I always shop for the lowest price detergent.

There’s likely a time when a frugal shopper might need to purchase a specific detergent that’s not the lowest in price (perhaps because of an emergency). Using in general or typically may distinguish the typical frugal shopper from the literal question reader.

Customer service never responds on time to my requests.

If you get a timely customer service response one out of ten times, technically you need to disagree or even strongly disagree with a statement that may be demonstrably false but doesn’t capture the spirit of the concept (unresponsive customer service).

Again, never is a strong word that may capture the sentiment of some extreme responders, but it may not reflect the feelings of people less likely to agree with the absolute wording. This effect is similar to research we conducted on variations of the System Usability Scale (SUS) that found significant changes to response patterns when we rewrote items to be much more extreme.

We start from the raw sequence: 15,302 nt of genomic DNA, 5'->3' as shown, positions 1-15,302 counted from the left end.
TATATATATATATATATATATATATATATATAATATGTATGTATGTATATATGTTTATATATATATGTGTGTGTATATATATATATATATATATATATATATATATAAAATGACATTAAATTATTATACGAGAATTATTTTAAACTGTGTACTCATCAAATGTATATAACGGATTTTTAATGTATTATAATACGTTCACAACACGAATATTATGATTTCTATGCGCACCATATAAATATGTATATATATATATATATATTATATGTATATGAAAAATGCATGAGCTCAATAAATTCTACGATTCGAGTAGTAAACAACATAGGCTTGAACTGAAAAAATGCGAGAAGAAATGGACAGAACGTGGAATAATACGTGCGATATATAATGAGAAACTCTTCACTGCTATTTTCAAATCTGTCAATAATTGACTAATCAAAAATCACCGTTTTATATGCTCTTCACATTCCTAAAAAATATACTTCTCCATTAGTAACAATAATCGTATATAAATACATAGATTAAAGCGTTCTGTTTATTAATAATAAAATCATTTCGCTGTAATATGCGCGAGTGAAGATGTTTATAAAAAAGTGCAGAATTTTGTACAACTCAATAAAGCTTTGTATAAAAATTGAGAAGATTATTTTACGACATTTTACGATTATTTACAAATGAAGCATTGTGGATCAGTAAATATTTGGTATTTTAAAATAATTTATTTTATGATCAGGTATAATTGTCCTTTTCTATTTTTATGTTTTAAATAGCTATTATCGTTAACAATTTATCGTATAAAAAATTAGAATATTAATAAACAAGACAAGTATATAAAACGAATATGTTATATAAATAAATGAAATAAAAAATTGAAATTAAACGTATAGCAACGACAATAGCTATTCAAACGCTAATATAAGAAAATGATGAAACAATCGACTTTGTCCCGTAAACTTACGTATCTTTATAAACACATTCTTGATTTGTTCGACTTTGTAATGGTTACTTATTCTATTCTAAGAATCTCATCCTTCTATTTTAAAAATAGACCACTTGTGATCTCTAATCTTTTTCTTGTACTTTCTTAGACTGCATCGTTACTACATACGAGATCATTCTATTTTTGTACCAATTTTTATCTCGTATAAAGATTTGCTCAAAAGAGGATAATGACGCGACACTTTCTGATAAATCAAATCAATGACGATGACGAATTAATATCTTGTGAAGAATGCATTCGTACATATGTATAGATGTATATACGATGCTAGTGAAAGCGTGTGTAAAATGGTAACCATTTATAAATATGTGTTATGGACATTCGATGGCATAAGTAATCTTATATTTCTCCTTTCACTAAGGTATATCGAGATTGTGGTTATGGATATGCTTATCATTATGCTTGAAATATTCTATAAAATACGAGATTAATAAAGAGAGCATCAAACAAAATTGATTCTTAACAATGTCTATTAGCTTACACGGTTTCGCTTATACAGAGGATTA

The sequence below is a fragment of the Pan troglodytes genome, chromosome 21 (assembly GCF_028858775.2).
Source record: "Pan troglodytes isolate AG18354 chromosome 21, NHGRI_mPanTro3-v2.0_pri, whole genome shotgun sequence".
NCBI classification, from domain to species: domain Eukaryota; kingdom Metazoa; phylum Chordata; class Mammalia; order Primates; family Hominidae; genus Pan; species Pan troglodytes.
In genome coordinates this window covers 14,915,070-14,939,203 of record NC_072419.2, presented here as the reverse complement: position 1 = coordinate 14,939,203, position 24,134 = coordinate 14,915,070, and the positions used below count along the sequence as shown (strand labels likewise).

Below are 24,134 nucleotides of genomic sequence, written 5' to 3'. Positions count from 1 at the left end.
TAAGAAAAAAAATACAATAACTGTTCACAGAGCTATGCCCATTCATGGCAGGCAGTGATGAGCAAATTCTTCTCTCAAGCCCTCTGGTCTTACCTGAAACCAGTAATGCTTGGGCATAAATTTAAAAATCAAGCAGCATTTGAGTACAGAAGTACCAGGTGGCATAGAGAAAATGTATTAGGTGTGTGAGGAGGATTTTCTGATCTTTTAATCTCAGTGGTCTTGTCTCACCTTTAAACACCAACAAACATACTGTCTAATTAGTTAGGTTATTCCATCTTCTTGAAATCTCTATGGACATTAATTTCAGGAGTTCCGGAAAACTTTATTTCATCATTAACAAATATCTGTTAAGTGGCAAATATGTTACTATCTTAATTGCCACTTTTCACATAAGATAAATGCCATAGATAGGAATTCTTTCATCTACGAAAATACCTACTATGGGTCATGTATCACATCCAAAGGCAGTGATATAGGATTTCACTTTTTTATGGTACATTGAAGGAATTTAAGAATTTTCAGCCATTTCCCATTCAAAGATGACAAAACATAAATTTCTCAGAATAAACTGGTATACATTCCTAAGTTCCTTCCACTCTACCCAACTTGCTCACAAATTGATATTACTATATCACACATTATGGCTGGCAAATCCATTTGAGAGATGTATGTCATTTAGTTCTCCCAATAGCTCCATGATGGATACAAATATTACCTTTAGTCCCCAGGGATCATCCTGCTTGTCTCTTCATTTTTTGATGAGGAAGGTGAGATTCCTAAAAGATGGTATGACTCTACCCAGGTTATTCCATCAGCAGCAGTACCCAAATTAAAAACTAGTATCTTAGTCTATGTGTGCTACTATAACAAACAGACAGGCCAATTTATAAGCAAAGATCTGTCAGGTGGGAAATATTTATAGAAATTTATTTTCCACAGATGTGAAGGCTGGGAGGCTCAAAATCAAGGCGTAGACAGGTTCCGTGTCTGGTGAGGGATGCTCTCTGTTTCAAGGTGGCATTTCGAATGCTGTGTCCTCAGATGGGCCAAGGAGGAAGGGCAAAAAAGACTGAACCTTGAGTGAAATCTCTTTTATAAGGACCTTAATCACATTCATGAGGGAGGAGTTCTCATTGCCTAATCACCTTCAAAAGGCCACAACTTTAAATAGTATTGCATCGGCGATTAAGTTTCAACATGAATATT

Keep in mind this doesn’t mean you can’t use the words ever, always, and never. There may be times when you want to identify the extreme responders to these more absolute statements. In fact, researchers use this technique in Item Response Theory when generating more difficult items (items fewer respondents will agree with). For example, the SUPR-Qm contains the item “I would never delete the app,” but only because this standardized questionnaire contains numerous items that contribute to its overall score, many of which are less extreme.

If a respondent is participating in an interview instead of completing a survey, you can imagine him asking for clarification: “You mean like never-ever respond to my requests, or just about never?” In a sense, surveys are standardized conversations with respondents. Avoid these absolutes unless they’re associated with a research goal.

Four Modal Verbs: Could, Should, Might, and Would